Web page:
On What Our Disposition Should Be Towards the Disobedient (St. Basil the Great)

NOTE: In Geronda Ephraim’s monasteries, there are various methods each superior will utilize to subtly coerce a self-willed monk into submission. The most common way is to humble them via yelling and insults. Another way is to call the brother/sisterhood together, single out the disobedient individual in front of everyone, sometimes even divulging personal and embarrassing things that have been revealed in private confession. For those who understand the Greek cassette homilies at Filotheou by Geronda Ephraim, these are the parts where the homily is abruptly stopped, and then continues later on a different topic (some of the cassettes have not been stopped and one can hear Geronda Ephraim go off on individual(s)  concerning their transgression as well as their personal weaknesses as monastics). This technique is used to instill shame and embarrassment in the disobedient individual while simultaneously instilling fear in the other monastics lest they want to back talk, argue, do their own will, be lax in the struggle, etc. For those who transgress frequently, harsher methods may be employed such as instructing the brother/sisterhood not to speak, look at, or have any dealings with the individual, “Pretend that they don’t exist until I tell you otherwise.” This can even extend  to removing the individual’s setting at the dining table until they break, repent and go ask forgiveness from the superior, or they feel compelled to leave the monastery altogether. Again, each superior has their own methodology to break an individual and “smash” the subordinate’s ego. In one monastery, one of the older fathers had a “mini-break” and ran downstairs, laid on the floor, repeatedly banged his forehead off the floor, while crying and making guttural sounds. The abbot said to leave him and continued to exhort the brotherhood on about this monk’s transgressions and how he will probably end up possessed due to his self-will, back talk, etc. There is a very militaristic mindset of “Shape up or ship out.”


Q. 28. What the attitude of all should be toward the disobedient.

R. All should certainly be compassionate at first toward one who obeys the Lord’s commands reluctantly, as toward an ailing member of their body. The superior, also, should endeavor by private exhortation to cure his weakness; but, if he persists in disobedience and is not amenable to correction, he should be severely reprimanded in the presence of the whole community and a remedy, together with every form of exhortation, should be administered. If he is neither converted after much admonition nor cures himself by his own actions with tears and lamentations, being, as the proverb has it, ‘his own destroyer,’1 we should, as physicians do, cut him off from the body of the brethren as a corrupt and wholly useless member. Physicians, indeed, are wont to remove by cutting or burning any member of the body they find infected with an incurable disease, so that the infection may not spread further and destroy adjacent areas one after the other. This we also must do in the case of those who show hostility or create obstacles to the observance of the Lord’s commands, according to the Lord’s own precept: ‘lf thy right eye scandalize thee, pluck it out and cast it from thee.’2 Benevolence to such persons is like that mistaken kindness of Heli which he was accused of showing his sons, contrary to the good pleasure of God.3 A feigned kindness to the wicked is a betrayal of the truth, an act of treachery to the community, and a means of habituating oneself to indifference to evil, since that saying is not fulfilled: ‘Why have ye not rather mourned that he might be taken away from you that hath done this deed.’ 4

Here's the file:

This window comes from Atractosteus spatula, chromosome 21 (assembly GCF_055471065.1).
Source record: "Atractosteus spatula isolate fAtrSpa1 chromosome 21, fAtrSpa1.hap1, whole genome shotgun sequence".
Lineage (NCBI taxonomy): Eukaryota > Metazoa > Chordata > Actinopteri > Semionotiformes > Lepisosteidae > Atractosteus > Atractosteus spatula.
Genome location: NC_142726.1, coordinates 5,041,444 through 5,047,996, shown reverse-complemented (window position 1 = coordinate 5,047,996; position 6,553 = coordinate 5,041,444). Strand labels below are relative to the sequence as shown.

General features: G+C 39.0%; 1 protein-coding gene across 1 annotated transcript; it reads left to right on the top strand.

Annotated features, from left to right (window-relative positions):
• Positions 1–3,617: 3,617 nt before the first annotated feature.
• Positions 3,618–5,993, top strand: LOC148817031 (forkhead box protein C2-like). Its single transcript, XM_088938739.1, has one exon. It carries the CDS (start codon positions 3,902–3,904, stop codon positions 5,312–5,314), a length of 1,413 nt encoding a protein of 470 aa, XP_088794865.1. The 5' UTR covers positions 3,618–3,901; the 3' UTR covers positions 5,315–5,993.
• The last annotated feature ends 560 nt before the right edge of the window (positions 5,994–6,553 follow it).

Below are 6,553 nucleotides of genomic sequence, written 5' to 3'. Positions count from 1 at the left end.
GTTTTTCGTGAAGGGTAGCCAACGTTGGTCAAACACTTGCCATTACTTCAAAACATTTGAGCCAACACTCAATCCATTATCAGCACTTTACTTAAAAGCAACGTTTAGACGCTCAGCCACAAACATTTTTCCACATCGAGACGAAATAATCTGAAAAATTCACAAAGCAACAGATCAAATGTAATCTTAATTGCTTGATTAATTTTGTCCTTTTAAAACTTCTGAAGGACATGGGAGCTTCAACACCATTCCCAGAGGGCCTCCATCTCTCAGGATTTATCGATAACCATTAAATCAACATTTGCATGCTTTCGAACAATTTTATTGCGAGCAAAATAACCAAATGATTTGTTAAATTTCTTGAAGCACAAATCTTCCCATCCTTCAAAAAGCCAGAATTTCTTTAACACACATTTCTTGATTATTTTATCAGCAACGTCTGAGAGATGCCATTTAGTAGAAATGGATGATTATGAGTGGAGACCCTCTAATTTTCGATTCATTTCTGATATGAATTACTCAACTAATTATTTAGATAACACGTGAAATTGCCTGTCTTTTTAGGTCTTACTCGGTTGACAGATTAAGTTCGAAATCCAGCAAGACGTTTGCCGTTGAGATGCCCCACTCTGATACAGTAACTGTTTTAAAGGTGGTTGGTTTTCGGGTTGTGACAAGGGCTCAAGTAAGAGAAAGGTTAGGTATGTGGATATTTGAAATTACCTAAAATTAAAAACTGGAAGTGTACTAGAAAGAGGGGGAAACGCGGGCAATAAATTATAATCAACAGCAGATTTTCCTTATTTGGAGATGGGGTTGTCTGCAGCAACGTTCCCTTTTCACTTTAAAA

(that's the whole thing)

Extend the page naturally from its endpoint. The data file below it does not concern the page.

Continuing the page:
On the other hand, the saying which follows necessarily comes to pass: ‘A little leaven corrupted the whole lump.’5 ‘Them that sin, reprove before all,’ says the Apostle, and he immediately adds the reason, saying: ‘that the rest also may have fear.’6

In general, then, whoever refuses the remedy applied by the superior acts inconsistently even with himself; for, if he does not take kindly to being governed and his own will acts as his arbiter, why does he continue to live under a superior? Why does he take him as the director of his life? But, having allowed himself, once and for all, to be reckoned with the body of the community, if he has been judged a suitable vessel for the ministry, when a command appears to be beyond his strength, leaving the decision regarding this to the one who imposed the command, he should show himself obedient and submissive even unto death, remembering that the Lord became ‘obedient unto death, even to the death of the cross.’7 To rebel and to contradict, however, are indications of many evils; a weak faith, a doubtful hope, and a self-important and arrogant character. His disobedience, indeed, implies that he holds in contempt him who gave the order. On the other hand, one who trusts in the promises of God and keeps his hope fixed on these will never draw back from commands, however difficult to execute they may be, knowing that the sufferings of this time are not worthy to be compared with the future glory to be revealed. 8 Furthermore, one who is convinced that ‘he that humbleth himself shall be exalted’ 9 and bears in mind that ‘that which is at present momentary and light of our tribulation worketh above measure exceedingly an eternal weight of glory’10 obeys with greater alacrity than he who gives the order expects.



1) Cf. PG. 31.988 n. 20.

2) Matt. 5.29.

3) I Sam. 3.13.

4) 1 Cor. 5.2.

5) 1 Cor. 5.6

6) 1 Tim. 5.20.

7) Phil. 2.8.

8) Rom. 8.18.

9) Matt. 23.12.

10) 2 Cor. 4.17.

monk weeping sketch


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